G.SKILL F3 2400 C11 8GB Kit Review

Sniper F3 2400

Meet the Sniper F3 Kit

Do not let the hype around DDR4 fool you. We appreciate the new memory standard here and all it brings, but the truth is there’s plenty of life left in DDR3. In fact there is likely to be a continued interest in DDR3 for years to come, if only because the platforms are that much more mature and it is cost effective. As such, in todays’ landscape where PC gaming is on the rise again and hardware is easily eclipsing the gaming titles on the market. There’s sense in being a little more prudent in how we spend our hard earned cash and while we may all want that high speed DDR3 2800MHz set or above. It isn’t economically viable, thus it falls to sets such as these from G.Skill to provide the performance without breaking the bank.


Our good people at G.Skill sent us a budget Sniper F3 kit to look at and despite the very low price, it does offer great performance. Not only that but it’s overclocking potential is impressive given just how low the price is. For a mere $87 you’ll be able to not only get a decent looking kit of memory, but one that can overclock like the clappers. It may not get you the world records that are well sought after by competitive overclockers, but it will more than satisfy your gaming needs. Regardless of how it performed I was moved by the super low price and I knew going into this review that if G.Skill’s history is anything to go by, this would be a set that would prove to be worth far more than it’s selling price. This is how it fared on our test platform.

SPECIFICATIONS

SPD: 11-13-13-31 1.5V  | 1333MHz

XMP: 11-13-13-31-1.65V  | 2400MHz

This is the standard affair here. The SPD and XMP profile are identical save for the operating voltage and frequency. Timings are as we would expect with Hynix chips. Please keep in mind that this set is single sided as well, thus the DIMMs are fairly thin and light, even with the heat spreaders on them.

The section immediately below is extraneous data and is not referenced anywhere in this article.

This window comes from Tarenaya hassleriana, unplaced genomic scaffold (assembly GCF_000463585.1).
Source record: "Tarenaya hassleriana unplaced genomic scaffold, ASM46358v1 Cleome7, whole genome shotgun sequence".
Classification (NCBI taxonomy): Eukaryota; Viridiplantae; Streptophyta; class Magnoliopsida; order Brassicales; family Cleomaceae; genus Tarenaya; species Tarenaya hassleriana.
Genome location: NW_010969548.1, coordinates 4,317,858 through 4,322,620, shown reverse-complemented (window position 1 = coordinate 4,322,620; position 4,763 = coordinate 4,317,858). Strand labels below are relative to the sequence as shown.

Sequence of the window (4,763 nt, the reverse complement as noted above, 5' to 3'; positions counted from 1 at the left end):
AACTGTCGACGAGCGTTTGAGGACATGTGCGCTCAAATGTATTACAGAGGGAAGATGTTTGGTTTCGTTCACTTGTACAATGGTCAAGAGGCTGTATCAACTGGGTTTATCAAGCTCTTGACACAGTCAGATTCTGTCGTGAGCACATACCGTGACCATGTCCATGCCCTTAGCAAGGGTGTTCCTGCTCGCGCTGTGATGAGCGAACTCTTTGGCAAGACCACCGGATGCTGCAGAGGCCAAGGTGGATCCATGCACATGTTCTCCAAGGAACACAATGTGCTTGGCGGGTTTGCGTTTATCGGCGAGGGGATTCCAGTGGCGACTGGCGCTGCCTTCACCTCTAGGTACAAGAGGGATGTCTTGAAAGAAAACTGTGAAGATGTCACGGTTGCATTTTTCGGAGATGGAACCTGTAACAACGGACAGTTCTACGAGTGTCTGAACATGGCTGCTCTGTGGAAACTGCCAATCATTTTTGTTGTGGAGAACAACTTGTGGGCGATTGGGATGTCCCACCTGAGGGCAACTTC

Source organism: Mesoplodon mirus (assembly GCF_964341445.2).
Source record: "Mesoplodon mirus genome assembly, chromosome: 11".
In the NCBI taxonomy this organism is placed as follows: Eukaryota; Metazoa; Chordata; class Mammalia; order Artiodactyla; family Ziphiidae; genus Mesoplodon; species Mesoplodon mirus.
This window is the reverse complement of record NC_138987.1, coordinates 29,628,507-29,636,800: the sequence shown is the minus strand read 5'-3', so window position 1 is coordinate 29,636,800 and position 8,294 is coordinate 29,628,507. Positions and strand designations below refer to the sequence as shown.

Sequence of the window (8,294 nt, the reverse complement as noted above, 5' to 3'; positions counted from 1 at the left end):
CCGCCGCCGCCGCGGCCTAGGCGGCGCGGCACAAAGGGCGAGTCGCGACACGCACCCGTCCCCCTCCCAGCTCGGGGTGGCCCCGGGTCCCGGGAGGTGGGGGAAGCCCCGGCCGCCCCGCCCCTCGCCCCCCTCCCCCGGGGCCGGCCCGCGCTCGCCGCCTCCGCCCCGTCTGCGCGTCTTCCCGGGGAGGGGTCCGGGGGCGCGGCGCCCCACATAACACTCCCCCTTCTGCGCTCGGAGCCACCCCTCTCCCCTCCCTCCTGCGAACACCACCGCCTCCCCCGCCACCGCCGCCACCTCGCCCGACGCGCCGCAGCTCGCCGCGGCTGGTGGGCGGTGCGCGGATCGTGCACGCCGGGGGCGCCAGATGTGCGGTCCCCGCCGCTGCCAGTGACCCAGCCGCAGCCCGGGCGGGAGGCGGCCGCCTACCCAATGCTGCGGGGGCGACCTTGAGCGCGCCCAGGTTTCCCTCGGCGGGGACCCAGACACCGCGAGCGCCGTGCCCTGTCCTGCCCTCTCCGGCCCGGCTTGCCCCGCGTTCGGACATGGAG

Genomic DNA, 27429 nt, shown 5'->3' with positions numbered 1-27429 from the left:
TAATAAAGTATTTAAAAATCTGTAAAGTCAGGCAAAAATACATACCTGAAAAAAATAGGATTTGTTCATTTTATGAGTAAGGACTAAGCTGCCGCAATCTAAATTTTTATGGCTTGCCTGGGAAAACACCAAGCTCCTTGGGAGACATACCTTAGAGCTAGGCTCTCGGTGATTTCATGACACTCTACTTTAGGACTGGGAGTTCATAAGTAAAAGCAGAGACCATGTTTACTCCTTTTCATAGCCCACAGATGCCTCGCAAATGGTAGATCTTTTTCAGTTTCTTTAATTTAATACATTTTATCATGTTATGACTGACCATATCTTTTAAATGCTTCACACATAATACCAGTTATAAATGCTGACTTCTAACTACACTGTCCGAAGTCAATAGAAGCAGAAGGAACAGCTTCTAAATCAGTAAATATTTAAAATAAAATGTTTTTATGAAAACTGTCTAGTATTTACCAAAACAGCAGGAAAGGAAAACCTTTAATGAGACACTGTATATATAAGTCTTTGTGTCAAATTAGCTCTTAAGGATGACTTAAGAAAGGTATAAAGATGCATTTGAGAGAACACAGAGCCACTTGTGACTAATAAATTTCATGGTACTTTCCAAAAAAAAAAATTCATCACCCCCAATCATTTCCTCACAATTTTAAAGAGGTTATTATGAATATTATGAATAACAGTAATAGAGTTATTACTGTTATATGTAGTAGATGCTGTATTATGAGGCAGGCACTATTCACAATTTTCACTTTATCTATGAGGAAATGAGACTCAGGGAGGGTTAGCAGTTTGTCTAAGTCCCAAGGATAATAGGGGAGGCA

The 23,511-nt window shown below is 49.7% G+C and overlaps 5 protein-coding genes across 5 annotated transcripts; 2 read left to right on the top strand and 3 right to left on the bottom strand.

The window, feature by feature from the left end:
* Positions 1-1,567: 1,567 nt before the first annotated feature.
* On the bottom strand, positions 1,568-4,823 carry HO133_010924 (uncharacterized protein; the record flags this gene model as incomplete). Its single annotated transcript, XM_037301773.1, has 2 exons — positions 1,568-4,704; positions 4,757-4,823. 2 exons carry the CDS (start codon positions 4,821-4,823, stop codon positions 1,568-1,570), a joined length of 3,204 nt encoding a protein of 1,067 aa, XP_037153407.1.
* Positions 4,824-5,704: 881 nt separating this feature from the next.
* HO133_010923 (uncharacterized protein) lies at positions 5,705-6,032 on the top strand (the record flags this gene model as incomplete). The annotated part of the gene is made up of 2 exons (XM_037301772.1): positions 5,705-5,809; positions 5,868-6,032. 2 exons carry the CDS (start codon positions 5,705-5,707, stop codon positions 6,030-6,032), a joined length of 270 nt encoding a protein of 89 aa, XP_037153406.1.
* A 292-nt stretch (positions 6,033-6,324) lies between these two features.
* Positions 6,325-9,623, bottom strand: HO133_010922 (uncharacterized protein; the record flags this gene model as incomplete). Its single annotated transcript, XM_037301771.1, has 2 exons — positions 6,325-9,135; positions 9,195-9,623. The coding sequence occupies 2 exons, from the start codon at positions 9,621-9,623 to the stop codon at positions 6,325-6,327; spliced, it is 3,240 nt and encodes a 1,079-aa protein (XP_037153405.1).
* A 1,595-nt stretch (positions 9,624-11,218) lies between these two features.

Test Configuration

• INTEL Core i7 4790K @ 4,000MHz
• G.Skill F3-2400C11D-8GSR
• GIGABYTE Z97X GAMING G1 WIFI-BK (F5)
• EVGA GTX 780Ti Classified K|NGP|N Edition
• INTEL 730 480GB SSD
• CORSAIR AX1500i PSU
• Windows 7 64-Bit
• NVIDIA ForceWare 340.33

As usual we test all components on a regular Windows 7 64-bit install. It is more representative of the normal user experience than a stripped down; highly efficient installation would be for competitive overclocking.

Performance Data F3 2400 C11

Super Pi 32M

Overclocking and Performance

For my testing I only chose to do three settings. The default XMP 2400, an overclocked 2800MHz and a tuned 2666MHz setting which is obviously the sweet spot. It shouldn’t be too alarming that the memory can reach 2800MHz even though rated for 400MHz below that. We are after all dealing with MFR memory here which is known to reach incredible speeds, if at the cost of actual performance.
As a result of this well documented behavior I decided that something a little more useful was in order. There’s no doubt that with LN2 cooling on the memory or even dry ice, this set would go a lot further, but it’s rare that one would be overclocking a $90 and spend several times as much on LN2, a POT and just the time. Thus I looked at practical performance that any gamer (because this is who this set is built for) can achieve with some time put into secondary and tertiary timings tuning.